by Damon Nomad
Quarks, the Observable Universe, and the diameter of a baseball. Quite a range to cover.
| How Big is Big and How Small is Small?|
By Damon Nomad
Perspective and Perception
We all know that perception is a form of reality, and we perceive the world mostly through the limitation of our senses. As it relates to the world of physics, time, space, and motion are mostly perceived through our sense of sight. For those of us blessed to have this sense intact. We instinctively believe what we can see, but understand we are greatly limited by our unaided vision. For the world of the small, we have used ever more powerful microscopes to zoom in. For the grand scale of the universe, we rely on telescopes to virtually explore the cosmos. The images alone are not enough, we have wonderfully powerful brains that help us perceive, through reasoning, intellect, study, and analysis.
Around 1900 science began to contradict the average man's perception of the world, contradicting our intuition of what we see and experience. Our comfortable world where a clock always runs at the same rate for everyone regardless of whether they were on a moving train or not. Our space was three-dimensional, it was obvious in our rectangular homes with clocks ticking on the wall. Particles did not travel through barriers or supposedly be at multiple locations at the same time. A cat was either dead or alive regardless of what Schrodinger might have said about it. It was a wonderfully simpler view until Einstein, Heisenberg, Schrodinger, and others began to blow it all up. A world where space and time do not exist separately, replaced by four-dimensional space-time that is curved by the presence of mass or energy. The clocks don't run at the same time, particles don't exist at one location and the cat is neither dead nor alive. Unfortunately, to really understand the newer modern principles, you have to move beyond your normal perception. The elite scientists communicate about these things in elegant mathematics beyond the reach of most.
Part of the limit of our perception is the scale of things big and small, how big is the universe and how small is the smallest particle? Science fiction and movies have shown us how the scale of things is relative, if you shrink down to the size of ants things look very different. Let's consider the range of size or distance we need to cover, from the small to the large. From the science of the very large cosmology down to the science of the very small, the strange world of quantum mechanics.
We will boil this down to a simple question, how big is big and how small is small? No advanced mathematics is necessary, just a ball and some zeros.
Scaling Up Big
As a first step, we will establish a standard unit of measurement, let's go with the diameter of a baseball, it's almost the same size as a cricket ball for those who don't follow American Sports. To put an approximate number on it we will say a diameter of 3 inches or 0.25 feet. We will decide on how big is big and how small is small using this baseball as a reference frame. You can visualize holding it in your hand as you read this exciting essay. Sorry for that bit of self-promotion.
Continuing with a baseball theme, let's scale up to a baseball stadium. A heck of a lot bigger than one baseball right? Imagine a ball laying in the middle of Yankee Stadium in the Big Apple. How much bigger is the width of the stadium foundation than the diameter of the ball? More than five times, more than ten times, more than a hundred for sure. But how much bigger?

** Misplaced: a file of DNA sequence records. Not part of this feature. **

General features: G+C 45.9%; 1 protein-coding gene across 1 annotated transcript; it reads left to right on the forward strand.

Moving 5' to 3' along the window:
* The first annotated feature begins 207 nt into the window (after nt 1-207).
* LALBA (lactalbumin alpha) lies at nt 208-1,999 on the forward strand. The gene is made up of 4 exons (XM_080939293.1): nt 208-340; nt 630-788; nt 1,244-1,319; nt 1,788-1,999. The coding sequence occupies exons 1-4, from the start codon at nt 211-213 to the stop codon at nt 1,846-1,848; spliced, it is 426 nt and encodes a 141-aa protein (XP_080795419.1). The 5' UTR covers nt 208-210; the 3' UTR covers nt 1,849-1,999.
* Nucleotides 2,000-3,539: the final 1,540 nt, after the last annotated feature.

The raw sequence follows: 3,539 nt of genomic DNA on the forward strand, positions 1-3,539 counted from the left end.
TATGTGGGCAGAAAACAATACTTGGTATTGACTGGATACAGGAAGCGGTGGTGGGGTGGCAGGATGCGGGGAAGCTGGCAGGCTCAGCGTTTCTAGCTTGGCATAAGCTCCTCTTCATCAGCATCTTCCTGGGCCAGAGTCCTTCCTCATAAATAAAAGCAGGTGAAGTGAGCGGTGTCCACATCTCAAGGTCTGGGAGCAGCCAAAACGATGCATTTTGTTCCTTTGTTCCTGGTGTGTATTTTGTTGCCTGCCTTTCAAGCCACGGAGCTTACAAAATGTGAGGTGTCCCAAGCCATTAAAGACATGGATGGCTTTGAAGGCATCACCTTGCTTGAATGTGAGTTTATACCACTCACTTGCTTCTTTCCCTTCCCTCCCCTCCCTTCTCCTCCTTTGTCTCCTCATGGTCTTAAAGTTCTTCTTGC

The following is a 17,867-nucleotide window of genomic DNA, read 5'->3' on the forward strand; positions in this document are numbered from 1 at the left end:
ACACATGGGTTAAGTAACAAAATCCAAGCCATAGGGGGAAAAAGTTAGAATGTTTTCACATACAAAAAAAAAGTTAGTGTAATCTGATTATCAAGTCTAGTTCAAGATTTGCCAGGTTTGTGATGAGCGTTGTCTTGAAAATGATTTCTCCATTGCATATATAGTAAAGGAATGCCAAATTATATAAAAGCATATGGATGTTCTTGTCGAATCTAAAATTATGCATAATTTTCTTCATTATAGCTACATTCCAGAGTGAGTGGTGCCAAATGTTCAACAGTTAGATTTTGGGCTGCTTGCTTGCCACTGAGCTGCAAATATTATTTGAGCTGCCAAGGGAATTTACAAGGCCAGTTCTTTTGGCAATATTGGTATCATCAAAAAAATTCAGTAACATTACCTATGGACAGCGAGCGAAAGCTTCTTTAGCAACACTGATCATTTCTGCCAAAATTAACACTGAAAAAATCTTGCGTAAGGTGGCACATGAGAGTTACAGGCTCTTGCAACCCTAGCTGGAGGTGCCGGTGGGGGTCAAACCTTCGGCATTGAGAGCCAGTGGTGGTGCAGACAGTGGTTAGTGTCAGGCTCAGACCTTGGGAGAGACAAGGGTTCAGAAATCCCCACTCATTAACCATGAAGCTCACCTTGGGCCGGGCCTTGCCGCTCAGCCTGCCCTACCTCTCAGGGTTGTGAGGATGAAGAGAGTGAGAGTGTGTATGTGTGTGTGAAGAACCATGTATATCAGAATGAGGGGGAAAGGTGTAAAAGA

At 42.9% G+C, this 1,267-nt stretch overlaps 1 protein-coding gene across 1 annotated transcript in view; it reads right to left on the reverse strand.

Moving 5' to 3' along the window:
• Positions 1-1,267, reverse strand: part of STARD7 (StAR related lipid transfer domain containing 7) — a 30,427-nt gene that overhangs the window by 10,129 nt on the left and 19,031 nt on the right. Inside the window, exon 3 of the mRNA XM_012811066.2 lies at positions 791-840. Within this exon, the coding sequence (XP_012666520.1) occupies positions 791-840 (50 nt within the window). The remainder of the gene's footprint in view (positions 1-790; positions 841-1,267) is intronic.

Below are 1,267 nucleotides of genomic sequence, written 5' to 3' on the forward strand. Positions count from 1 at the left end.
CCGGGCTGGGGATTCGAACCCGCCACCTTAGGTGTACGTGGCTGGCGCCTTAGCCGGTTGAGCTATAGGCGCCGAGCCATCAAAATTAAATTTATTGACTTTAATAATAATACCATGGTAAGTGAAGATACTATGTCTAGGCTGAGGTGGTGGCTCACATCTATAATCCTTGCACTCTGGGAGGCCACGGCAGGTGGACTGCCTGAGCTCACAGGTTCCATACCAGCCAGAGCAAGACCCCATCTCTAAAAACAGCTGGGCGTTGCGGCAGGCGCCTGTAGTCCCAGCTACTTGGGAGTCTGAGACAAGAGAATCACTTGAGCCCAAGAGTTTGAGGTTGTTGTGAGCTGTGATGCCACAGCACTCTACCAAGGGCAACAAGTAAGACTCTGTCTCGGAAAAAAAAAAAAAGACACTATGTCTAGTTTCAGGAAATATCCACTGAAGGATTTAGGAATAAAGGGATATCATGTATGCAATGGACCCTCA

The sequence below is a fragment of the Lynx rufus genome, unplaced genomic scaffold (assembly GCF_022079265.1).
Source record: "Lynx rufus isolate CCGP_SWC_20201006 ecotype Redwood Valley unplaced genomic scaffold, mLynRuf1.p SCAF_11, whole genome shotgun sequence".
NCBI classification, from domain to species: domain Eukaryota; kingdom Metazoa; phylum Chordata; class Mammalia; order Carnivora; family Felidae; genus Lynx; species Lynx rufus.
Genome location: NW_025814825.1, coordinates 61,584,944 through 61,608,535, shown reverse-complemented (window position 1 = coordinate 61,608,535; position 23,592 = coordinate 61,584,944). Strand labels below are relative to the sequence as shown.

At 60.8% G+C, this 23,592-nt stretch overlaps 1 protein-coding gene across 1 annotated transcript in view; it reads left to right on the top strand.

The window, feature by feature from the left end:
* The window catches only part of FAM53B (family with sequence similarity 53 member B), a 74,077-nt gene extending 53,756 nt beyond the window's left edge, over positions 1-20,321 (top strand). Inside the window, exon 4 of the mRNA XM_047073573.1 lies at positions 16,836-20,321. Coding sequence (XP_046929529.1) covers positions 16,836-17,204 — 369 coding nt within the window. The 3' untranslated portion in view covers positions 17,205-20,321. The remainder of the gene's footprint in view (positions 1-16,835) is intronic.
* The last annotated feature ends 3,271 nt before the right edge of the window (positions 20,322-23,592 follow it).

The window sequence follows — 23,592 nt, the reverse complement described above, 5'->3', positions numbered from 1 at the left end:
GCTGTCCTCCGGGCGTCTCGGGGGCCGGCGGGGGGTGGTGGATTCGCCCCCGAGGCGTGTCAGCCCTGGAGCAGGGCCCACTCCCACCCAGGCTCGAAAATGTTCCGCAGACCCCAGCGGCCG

Using rough numbers we will approximate Yankee Stadium as a big square, 1000 feet on a side. This means that Yankee Stadium is 4000 times bigger than a baseball, that's the basic method we will use to say how big something is, we will compare it to a baseball. Dividing 1000 by 0.25 we get 4000. For the average person, a professional sports stadium is big. That gives you a visual image and a numerical value you can wrap your head around and demonstrates the basic method of deciding how big or small something is relative to a baseball. We all know, there are things a lot bigger than a baseball stadium.
So let's keep going, and we are going to use scientific notation very soon, you remember it and some of you may even use it if you are a student or work in engineering or the sciences. It is simple, just count how many zeros we need. For example, 4000 in scientific notation is 4 E 3, four followed by three zeros. It will work when we go small as well, for example, one-hundredth (0.01) is 1 E-02 again shifting decimal places two spots, to the left this time.
For our next step in scaling things up, we ask how much bigger is New York City as compared to our baseball? Using our simple method, we find that the approximate diameter of New York City is about fifty thousand times bigger than a baseball ( 5 E 4). Let's keep going, the straight line distance across the United States is about 784,000 feet, or six million times bigger than a baseball (6 E 6).
Now you are thinking so what, enough! A baseball is millions of times smaller than the US, not surprising you could have guessed that without reading this essay. I ask for just a little more patience, things have not really taken off so to speak. We haven't gotten off the earth yet. Think about these last few data points in your mind's eye. It is still within your grasp of perception based on experience, something you can wrap your mind around. A baseball, laying in the middle of Yankee Stadium would be invisible from above New York City while flying over in an airplane, you might see the stadium below depending on how high you were. New York while big is still quite small compared to the scale of the country, but you can still roughly perceive all of this from driving and flying. Now things are getting ready to grow beyond the perceptions of your life experiences.